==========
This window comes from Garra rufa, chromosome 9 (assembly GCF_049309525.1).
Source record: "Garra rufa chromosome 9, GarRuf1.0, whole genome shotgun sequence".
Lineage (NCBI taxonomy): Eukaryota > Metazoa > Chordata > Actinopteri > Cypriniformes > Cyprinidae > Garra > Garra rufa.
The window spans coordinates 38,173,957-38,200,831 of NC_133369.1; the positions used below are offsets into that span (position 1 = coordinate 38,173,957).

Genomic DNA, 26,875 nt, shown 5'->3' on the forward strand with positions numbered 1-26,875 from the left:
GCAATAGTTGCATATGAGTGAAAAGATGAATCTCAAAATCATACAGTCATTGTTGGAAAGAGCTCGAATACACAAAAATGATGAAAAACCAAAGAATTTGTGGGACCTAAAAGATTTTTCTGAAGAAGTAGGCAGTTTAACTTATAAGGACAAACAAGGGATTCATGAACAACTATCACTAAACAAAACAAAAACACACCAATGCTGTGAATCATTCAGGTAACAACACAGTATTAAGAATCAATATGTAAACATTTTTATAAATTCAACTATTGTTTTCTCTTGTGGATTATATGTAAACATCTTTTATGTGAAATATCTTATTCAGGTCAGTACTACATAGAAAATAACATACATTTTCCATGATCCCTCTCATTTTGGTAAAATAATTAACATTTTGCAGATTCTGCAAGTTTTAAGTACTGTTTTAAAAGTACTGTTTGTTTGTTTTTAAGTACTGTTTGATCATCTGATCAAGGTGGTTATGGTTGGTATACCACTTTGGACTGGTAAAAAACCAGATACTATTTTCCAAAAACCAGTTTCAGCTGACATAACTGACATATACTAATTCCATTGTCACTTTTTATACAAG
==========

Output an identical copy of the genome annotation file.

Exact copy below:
This window comes from Garra rufa, chromosome 9 (assembly GCF_049309525.1).
Source record: "Garra rufa chromosome 9, GarRuf1.0, whole genome shotgun sequence".
Lineage (NCBI taxonomy): Eukaryota > Metazoa > Chordata > Actinopteri > Cypriniformes > Cyprinidae > Garra > Garra rufa.
The window spans coordinates 38,173,957-38,200,831 of NC_133369.1; the positions used below are offsets into that span (position 1 = coordinate 38,173,957).

Genomic DNA, 26,875 nt, shown 5'->3' on the forward strand with positions numbered 1-26,875 from the left:
GCAATAGTTGCATATGAGTGAAAAGATGAATCTCAAAATCATACAGTCATTGTTGGAAAGAGCTCGAATACACAAAAATGATGAAAAACCAAAGAATTTGTGGGACCTAAAAGATTTTTCTGAAGAAGTAGGCAGTTTAACTTATAAGGACAAACAAGGGATTCATGAACAACTATCACTAAACAAAACAAAAACACACCAATGCTGTGAATCATTCAGGTAACAACACAGTATTAAGAATCAATATGTAAACATTTTTATAAATTCAACTATTGTTTTCTCTTGTGGATTATATGTAAACATCTTTTATGTGAAATATCTTATTCAGGTCAGTACTACATAGAAAATAACATACATTTTCCATGATCCCTCTCATTTTGGTAAAATAATTAACATTTTGCAGATTCTGCAAGTTTTAAGTACTGTTTTAAAAGTACTGTTTGTTTGTTTTTAAGTACTGTTTGATCATCTGATCAAGGTGGTTATGGTTGGTATACCACTTTGGACTGGTAAAAAACCAGATACTATTTTCCAAAAACCAGTTTCAGCTGACATAACTGACATATACTAATTCCATTGTCACTTTTTATACAAG